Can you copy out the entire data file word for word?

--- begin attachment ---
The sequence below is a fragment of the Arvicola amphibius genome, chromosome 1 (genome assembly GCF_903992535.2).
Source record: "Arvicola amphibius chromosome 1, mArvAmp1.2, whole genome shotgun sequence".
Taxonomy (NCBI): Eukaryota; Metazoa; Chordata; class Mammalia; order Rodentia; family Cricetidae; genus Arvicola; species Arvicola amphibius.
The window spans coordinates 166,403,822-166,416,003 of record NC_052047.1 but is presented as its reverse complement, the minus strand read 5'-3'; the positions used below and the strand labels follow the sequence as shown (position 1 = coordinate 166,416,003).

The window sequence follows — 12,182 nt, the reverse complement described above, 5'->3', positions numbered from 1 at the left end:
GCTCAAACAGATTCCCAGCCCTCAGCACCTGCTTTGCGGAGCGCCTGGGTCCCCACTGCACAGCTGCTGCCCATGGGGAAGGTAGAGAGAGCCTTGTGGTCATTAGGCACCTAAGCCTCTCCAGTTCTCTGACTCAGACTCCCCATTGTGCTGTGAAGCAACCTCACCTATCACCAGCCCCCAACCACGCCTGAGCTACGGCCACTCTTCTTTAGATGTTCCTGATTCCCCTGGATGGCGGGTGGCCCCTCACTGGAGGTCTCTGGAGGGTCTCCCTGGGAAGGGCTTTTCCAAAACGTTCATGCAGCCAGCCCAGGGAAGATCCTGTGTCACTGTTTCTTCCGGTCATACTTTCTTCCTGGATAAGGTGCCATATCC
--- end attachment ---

The sequence below is a fragment of the Arvicola amphibius genome, chromosome 1 (genome assembly GCF_903992535.2).
Source record: "Arvicola amphibius chromosome 1, mArvAmp1.2, whole genome shotgun sequence".
Taxonomy (NCBI): Eukaryota; Metazoa; Chordata; class Mammalia; order Rodentia; family Cricetidae; genus Arvicola; species Arvicola amphibius.
The window spans coordinates 166,403,822-166,416,003 of record NC_052047.1 but is presented as its reverse complement, the minus strand read 5'-3'; the positions used below and the strand labels follow the sequence as shown (position 1 = coordinate 166,416,003).

The window sequence follows — 12,182 nt, the reverse complement described above, 5'->3', positions numbered from 1 at the left end:
GCTCAAACAGATTCCCAGCCCTCAGCACCTGCTTTGCGGAGCGCCTGGGTCCCCACTGCACAGCTGCTGCCCATGGGGAAGGTAGAGAGAGCCTTGTGGTCATTAGGCACCTAAGCCTCTCCAGTTCTCTGACTCAGACTCCCCATTGTGCTGTGAAGCAACCTCACCTATCACCAGCCCCCAACCACGCCTGAGCTACGGCCACTCTTCTTTAGATGTTCCTGATTCCCCTGGATGGCGGGTGGCCCCTCACTGGAGGTCTCTGGAGGGTCTCCCTGGGAAGGGCTTTTCCAAAACGTTCATGCAGCCAGCCCAGGGAAGATCCTGTGTCACTGTTTCTTCCGGTCATACTTTCTTCCTGGATAAGGTGCCATATCC